Chatbots can be useful in improving response times and reducing the need for customer service outsourcing. But are they ready to take over live support? The short answer is no, and in this post, we’ll examine why.
The Benefits of Deploying Chatbots
There are several reasons that companies can look into deploying chatbots, namely:
- 24/7 availability,
- quick response times,
- the ability to handle a large volume of inquiries simultaneously,
- the reduced cost of developing custom bots,
- improved natural language processing abilities,
- handling repetitive queries,
- dealing with call directions,
- and reducing the strain on internal teams.
Despite these benefits, chatbots can still not emulate humans exactly, especially when it comes to complex queries. Many customers can tell when they’re dealing with bots instead of humans.
Why Chatbots Aren’t Ready to Replace Human Consultants
Today, bots are much more capable than they were initially, but they’re still a work in progress. With artificial intelligence improving at a frenetic pace, there may come a time when we won’t be able to distinguish between a bot and a person. However, we’re nowhere near that point yet.
Here is why chatbots aren’t ready to take over the world yet.
Complexity of Inquiries
While chatbots are adept at handling simple and common customer queries, they may need help with complex or unique issues that require human judgment and problem-solving skills. Live customer support agents are better equipped to handle such situations and provide personalized assistance.
For this reason, companies need to provide customers with the option to deal with a human being upfront. While this seems counterintuitive, it’s better for customer satisfaction.
If a customer has a problematic query that the bot can’t answer, they will feel frustrated because the chatbot can’t help them. Their dissatisfaction is likely to increase if they then have to go through to a human consultant and explain the details again.
Lack of Emotional Intelligence
Chatbots can’t understand and respond to human emotions effectively. They may not be able to empathize with customers or provide the same level of emotional support as a human agent can. Specific customer interactions may require compassion and understanding, which is better delivered by human representatives.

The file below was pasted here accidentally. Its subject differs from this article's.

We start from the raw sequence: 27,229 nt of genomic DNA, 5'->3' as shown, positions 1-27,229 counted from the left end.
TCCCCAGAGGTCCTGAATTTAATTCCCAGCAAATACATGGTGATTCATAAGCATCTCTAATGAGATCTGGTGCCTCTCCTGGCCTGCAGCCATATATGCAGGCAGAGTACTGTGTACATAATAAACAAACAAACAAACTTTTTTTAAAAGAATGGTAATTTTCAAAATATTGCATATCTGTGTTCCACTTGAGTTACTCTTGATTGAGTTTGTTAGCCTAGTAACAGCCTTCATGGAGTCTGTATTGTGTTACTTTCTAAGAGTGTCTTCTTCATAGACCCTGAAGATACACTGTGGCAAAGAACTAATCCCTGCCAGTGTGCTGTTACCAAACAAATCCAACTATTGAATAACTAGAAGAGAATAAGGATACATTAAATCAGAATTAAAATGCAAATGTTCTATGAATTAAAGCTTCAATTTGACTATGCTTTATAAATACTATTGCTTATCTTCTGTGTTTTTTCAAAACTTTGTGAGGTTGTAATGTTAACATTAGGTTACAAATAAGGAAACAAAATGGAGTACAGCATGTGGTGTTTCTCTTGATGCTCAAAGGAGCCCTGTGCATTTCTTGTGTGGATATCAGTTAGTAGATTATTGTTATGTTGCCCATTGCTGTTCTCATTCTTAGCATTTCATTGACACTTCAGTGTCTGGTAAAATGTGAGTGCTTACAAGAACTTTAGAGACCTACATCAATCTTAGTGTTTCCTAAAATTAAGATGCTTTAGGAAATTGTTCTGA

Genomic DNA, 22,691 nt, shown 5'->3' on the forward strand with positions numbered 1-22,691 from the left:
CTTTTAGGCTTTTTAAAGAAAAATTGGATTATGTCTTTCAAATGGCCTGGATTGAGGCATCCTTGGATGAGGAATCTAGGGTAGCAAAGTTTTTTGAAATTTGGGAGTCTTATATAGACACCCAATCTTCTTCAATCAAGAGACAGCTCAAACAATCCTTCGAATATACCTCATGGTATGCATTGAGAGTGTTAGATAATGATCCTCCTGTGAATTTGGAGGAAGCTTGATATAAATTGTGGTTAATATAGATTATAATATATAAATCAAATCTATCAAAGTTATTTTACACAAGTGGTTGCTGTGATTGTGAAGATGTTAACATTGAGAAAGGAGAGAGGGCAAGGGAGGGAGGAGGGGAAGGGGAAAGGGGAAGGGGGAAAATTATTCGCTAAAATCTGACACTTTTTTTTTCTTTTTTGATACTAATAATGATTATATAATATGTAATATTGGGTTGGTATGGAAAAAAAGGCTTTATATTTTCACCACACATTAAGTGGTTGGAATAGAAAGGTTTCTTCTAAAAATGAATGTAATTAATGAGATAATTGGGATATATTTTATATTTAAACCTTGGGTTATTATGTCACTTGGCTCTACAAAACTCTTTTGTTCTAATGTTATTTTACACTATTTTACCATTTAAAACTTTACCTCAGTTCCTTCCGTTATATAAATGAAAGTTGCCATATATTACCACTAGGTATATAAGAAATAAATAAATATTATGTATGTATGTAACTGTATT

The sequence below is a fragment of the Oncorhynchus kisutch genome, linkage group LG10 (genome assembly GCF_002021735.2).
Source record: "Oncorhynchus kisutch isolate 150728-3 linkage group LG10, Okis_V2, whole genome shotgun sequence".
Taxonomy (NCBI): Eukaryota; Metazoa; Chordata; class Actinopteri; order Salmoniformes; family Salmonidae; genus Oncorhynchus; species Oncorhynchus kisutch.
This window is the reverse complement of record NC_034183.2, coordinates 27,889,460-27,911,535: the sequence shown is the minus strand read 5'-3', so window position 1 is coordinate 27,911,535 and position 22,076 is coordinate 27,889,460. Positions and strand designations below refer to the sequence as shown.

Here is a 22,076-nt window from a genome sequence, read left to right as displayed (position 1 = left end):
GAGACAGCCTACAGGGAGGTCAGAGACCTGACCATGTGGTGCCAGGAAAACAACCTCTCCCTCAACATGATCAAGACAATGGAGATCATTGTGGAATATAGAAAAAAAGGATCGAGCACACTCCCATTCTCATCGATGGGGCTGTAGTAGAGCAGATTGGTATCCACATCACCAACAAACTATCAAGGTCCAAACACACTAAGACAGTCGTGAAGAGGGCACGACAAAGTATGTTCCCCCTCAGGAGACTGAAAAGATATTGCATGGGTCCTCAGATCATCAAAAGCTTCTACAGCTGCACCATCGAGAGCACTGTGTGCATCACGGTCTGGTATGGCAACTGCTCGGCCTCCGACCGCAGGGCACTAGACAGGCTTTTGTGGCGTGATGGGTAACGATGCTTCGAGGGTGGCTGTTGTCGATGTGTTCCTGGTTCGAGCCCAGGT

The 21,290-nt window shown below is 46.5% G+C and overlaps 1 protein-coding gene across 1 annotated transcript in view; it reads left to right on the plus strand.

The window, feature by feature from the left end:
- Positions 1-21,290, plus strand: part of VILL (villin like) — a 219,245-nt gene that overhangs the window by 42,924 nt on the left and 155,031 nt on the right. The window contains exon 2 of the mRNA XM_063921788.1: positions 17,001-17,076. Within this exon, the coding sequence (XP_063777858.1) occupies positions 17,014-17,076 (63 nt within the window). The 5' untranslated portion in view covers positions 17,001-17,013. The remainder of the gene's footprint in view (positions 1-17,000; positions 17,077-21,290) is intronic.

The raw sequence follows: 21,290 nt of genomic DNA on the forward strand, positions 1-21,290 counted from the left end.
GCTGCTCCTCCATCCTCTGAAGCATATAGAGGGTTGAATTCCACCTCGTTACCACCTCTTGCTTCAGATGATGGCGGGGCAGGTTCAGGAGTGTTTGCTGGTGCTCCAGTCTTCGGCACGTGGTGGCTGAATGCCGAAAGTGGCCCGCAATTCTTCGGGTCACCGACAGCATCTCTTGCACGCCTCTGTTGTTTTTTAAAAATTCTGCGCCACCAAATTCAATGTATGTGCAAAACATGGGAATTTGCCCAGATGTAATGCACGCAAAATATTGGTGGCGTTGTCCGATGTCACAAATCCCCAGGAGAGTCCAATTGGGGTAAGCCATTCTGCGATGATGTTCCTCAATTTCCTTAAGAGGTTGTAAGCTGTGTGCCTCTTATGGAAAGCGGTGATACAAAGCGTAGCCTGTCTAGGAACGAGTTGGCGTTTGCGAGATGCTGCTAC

Chatbots heavily rely on pre-programmed responses and may face challenges in understanding nuanced language, regional dialects, or slang. They can misinterpret customer queries and provide inaccurate or irrelevant answers. Live customer support agents, on the other hand, can adapt to various language styles and better comprehend customer needs.
Chatbots rely on technology, and technical glitches or system failures can occur, leading to disrupted or ineffective customer interactions. Human customer support agents can adapt and find alternative solutions to such issues, ensuring a smoother customer experience.
Building and Maintenance Costs
While chatbots can be cost-effective in the long run, developing, implementing, and maintaining them requires a significant upfront investment. With the systems becoming more mainstream, the costs of developing them are becoming more affordable.
Additionally, as customer needs evolve, chatbots need continuous updates and improvements, which can incur additional costs.
Creative Solutions to Challenges
You can empower a human consultant to reverse charges, offer discounts, and take other measures to remedy a complaint. A chatbot doesn’t have the capacity to work outside of its programming. It can’t, therefore, apply any outside solutions.
In conclusion, while chatbots can handle routine inquiries and provide basic support, they can’t replace live customer support outsourcing entirely. A combination of chatbots and human agents can provide an optimal customer experience, with chatbots handling initial interactions and simple queries, and human agents stepping in for more complex issues or when personalized assistance is required.